GRASSROOTS FIJIANS DON'T SUPPORT CHIEFS: REBEL
26 May 2000: 8.30am
By Isikeli Sauliga
USP Journalism Programme
SUVA: Support by indigenous Fijians towards the chiefs in Fiji appeared slim today after the rejection of the proposals
to resolve the week-old hostage crisis from the Great Council of Chiefs by self-proclaimed Prime Minister George Speight
and his rebel gunmen.
Acting "information minister" Simione Kaitani in the rebel administration told Pacific Journalism Online the chiefs had
failed to consult their people and whatever they resolved was their own views - not of the grassroots people.
"This meeting was an emergency meeting of the chiefs and whatever their resolutions, are not of the grassroot fijians
whom they suppose to represent," he said.
"They are speaking for themselves only and nobody else.
"So, first, they should have consulted their own people before attending this meeting because right now they are seen as
contradicting the wishes of the grassroot people."
Both the council's proposal that all hostages be released, Speight and his rebel group be given an amnesty, the 1997
constitution be amended, and called for an administration government headed by the President, Ratu Sir Kamisese Mara,
and the rebel's rejection have been internationally condemned.
Australian Foreign Minister Alexander Downer said on Radio Fiji today that any outcome from the hostage crisis that gave
"victory to Speight and his gunmen" was unacceptable and would to sanctions against Fiji.
The Fiji Trades Union Congress said the democratic elected government must be restored and the chiefs' offer was
conceding to terrorism and thuggery".
Elected Prime Minister Mahendra Chaudhry and his government have been held hostage since the gunmen stormed Parliament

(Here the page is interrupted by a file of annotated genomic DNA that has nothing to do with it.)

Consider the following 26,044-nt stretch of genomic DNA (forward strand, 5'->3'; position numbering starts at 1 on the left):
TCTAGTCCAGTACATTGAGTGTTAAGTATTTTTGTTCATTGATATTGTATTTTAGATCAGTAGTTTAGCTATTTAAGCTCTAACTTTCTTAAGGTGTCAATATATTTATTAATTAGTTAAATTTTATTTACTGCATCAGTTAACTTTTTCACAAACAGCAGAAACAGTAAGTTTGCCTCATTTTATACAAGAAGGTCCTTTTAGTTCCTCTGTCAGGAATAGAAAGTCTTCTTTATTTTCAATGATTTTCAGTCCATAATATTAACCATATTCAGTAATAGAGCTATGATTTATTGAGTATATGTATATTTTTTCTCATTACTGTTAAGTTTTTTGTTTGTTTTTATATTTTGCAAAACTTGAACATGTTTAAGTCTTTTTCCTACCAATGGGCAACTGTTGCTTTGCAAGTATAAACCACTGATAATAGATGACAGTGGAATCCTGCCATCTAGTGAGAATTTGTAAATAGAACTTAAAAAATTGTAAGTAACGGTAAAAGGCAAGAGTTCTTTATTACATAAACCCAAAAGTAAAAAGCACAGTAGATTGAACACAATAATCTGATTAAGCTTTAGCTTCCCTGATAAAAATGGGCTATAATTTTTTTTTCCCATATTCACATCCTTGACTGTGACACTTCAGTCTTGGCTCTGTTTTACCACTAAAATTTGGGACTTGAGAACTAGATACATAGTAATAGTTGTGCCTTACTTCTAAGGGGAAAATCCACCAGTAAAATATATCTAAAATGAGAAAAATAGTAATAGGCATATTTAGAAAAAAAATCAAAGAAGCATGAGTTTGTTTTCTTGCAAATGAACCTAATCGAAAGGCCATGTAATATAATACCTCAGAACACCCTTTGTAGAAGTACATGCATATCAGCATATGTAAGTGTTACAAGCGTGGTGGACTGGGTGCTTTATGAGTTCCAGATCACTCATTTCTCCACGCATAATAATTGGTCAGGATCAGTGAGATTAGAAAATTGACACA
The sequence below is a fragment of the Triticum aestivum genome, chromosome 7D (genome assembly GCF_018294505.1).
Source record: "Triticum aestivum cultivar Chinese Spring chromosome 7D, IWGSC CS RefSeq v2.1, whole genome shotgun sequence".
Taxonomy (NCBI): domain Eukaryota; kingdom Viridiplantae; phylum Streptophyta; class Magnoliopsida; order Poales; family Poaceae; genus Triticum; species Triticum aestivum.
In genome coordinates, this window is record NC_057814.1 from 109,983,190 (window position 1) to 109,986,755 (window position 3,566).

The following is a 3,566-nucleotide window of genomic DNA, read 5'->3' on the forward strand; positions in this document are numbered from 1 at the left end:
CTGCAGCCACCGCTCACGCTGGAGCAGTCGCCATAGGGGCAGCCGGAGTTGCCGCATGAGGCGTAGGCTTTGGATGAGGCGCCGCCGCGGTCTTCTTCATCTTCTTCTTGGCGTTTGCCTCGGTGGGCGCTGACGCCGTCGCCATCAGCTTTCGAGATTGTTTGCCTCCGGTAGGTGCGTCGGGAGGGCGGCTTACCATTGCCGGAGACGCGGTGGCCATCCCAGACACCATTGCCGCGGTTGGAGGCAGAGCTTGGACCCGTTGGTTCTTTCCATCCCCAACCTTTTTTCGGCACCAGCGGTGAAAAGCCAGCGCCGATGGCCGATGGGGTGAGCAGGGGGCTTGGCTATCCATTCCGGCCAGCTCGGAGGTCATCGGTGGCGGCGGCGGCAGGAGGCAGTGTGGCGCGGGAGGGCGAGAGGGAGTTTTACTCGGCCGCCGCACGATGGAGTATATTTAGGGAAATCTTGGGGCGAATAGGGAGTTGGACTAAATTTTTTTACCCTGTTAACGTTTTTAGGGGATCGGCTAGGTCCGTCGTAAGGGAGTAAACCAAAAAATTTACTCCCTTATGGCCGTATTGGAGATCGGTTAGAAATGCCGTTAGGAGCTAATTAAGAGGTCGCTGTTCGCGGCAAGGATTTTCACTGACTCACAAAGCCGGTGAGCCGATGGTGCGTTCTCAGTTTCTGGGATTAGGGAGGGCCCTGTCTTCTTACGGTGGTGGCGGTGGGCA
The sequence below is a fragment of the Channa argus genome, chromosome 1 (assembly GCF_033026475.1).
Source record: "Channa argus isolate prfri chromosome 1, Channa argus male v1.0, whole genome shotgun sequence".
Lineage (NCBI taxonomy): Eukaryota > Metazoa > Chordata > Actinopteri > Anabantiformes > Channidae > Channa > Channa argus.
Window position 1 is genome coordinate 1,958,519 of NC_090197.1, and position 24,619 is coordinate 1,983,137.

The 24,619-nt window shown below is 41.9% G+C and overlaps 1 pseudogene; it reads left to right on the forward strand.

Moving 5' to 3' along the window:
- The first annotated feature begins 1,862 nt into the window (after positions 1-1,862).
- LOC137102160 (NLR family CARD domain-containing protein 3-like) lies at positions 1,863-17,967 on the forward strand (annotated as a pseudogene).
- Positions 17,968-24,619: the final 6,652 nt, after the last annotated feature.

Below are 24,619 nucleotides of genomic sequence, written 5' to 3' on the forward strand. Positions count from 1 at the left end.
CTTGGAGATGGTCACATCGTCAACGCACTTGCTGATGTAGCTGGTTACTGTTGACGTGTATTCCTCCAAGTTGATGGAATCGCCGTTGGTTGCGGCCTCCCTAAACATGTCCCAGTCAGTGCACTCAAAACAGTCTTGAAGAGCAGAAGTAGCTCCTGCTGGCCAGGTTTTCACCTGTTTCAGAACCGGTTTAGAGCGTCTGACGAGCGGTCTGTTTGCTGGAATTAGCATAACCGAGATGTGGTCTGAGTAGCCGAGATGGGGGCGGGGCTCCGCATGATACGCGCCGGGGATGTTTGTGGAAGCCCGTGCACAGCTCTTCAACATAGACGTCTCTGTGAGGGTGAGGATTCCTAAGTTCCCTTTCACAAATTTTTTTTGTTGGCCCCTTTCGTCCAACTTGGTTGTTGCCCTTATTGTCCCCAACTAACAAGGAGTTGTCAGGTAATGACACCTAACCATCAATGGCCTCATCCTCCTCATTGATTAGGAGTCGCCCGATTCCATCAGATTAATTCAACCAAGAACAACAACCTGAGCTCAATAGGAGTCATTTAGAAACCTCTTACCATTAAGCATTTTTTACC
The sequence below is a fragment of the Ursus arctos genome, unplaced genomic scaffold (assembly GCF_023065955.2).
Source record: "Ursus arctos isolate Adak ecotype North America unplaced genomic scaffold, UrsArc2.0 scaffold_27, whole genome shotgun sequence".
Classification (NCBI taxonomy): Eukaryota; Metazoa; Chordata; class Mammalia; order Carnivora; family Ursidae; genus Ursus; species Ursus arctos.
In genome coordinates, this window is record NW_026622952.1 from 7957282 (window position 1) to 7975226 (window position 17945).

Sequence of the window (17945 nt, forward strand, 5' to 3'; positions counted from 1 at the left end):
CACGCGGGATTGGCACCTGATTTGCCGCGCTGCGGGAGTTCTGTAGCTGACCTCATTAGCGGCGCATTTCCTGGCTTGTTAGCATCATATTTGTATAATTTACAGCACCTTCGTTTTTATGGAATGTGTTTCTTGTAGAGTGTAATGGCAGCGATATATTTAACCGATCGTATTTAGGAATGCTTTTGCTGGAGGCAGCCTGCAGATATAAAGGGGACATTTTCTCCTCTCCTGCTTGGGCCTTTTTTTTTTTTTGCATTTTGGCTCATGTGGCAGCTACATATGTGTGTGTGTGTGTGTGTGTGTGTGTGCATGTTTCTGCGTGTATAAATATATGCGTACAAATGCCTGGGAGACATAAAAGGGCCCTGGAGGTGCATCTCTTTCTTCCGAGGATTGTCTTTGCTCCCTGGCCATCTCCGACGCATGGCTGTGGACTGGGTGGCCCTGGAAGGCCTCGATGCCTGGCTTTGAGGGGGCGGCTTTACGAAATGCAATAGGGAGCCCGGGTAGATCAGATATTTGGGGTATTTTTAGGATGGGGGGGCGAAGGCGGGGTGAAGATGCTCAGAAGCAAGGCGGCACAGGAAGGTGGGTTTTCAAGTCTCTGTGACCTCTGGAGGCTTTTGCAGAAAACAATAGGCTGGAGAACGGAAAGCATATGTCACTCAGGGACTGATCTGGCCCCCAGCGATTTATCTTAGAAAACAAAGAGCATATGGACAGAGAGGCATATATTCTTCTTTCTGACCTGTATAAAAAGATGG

Great Council of Chiefs chairman Sitiveni Rabuka said last night the council was "blackmailed" into agreeing with most
of the demands Speight.
At the start of the meeting on Tuesday, chiefs were told of the danger to the lives of those held captive.
Great Council of Chiefs member and Tui Nadrau, Ratu Lemeki Naboiboita Natadra, told Pacific Journalism Online his
contribution to the council meeting was of his own and not his people.
"I did not have time to meet my people and whatever I am saying is my personal opinion and I think that this will cause
some divisions among the chiefs and the people. - grassroots Fijian people," he said.
A villager, Lepani Rogorogonivanua from Kaba in Tailevu, said: "The villagers in Tailevu want George Speight to lead the
country and not Ratu Mara."
He said the chiefs should not act on the premiss that they have the mandate of the grassroots people.
"Look at the people here in this Parliament, if they support the chiefs they would not be here. But now the opposite,"
In a two-page letter to George Speight, the great council of chiefs proposed ten resolutions which were rejected
The rebels will meet this morning to draft a counter-proposal.